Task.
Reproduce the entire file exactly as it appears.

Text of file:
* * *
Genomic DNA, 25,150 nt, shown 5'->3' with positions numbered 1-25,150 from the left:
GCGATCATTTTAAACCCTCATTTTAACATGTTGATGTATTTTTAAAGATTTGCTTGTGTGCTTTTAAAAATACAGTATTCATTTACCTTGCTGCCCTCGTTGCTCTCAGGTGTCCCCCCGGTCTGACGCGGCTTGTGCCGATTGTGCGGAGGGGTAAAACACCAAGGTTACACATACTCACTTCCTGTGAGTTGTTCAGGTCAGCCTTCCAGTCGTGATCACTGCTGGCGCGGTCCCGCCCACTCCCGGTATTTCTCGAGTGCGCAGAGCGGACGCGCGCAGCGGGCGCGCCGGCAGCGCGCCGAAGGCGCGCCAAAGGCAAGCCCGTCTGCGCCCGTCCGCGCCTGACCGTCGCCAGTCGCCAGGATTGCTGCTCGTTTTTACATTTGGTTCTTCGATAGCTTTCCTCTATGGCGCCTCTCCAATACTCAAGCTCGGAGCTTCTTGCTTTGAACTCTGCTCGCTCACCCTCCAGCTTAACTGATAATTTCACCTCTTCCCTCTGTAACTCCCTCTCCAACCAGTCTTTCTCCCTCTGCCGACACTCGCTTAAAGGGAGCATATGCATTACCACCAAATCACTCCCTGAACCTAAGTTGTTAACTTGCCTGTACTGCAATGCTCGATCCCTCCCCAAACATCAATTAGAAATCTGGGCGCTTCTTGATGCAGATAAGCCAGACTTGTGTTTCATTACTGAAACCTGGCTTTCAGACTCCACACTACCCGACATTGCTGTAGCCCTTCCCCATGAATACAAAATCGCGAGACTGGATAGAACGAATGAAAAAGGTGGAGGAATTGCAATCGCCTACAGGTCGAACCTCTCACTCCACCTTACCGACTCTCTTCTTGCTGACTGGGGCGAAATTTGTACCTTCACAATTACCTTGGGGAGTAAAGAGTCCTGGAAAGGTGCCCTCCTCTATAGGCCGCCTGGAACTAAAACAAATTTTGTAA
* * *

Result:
Genomic DNA, 25,150 nt, shown 5'->3' with positions numbered 1-25,150 from the left:
GCGATCATTTTAAACCCTCATTTTAACATGTTGATGTATTTTTAAAGATTTGCTTGTGTGCTTTTAAAAATACAGTATTCATTTACCTTGCTGCCCTCGTTGCTCTCAGGTGTCCCCCCGGTCTGACGCGGCTTGTGCCGATTGTGCGGAGGGGTAAAACACCAAGGTTACACATACTCACTTCCTGTGAGTTGTTCAGGTCAGCCTTCCAGTCGTGATCACTGCTGGCGCGGTCCCGCCCACTCCCGGTATTTCTCGAGTGCGCAGAGCGGACGCGCGCAGCGGGCGCGCCGGCAGCGCGCCGAAGGCGCGCCAAAGGCAAGCCCGTCTGCGCCCGTCCGCGCCTGACCGTCGCCAGTCGCCAGGATTGCTGCTCGTTTTTACATTTGGTTCTTCGATAGCTTTCCTCTATGGCGCCTCTCCAATACTCAAGCTCGGAGCTTCTTGCTTTGAACTCTGCTCGCTCACCCTCCAGCTTAACTGATAATTTCACCTCTTCCCTCTGTAACTCCCTCTCCAACCAGTCTTTCTCCCTCTGCCGACACTCGCTTAAAGGGAGCATATGCATTACCACCAAATCACTCCCTGAACCTAAGTTGTTAACTTGCCTGTACTGCAATGCTCGATCCCTCCCCAAACATCAATTAGAAATCTGGGCGCTTCTTGATGCAGATAAGCCAGACTTGTGTTTCATTACTGAAACCTGGCTTTCAGACTCCACACTACCCGACATTGCTGTAGCCCTTCCCCATGAATACAAAATCGCGAGACTGGATAGAACGAATGAAAAAGGTGGAGGAATTGCAATCGCCTACAGGTCGAACCTCTCACTCCACCTTACCGACTCTCTTCTTGCTGACTGGGGCGAAATTTGTACCTTCACAATTACCTTGGGGAGTAAAGAGTCCTGGAAAGGTGCCCTCCTCTATAGGCCGCCTGGAACTAAAACAAATTTTGTAA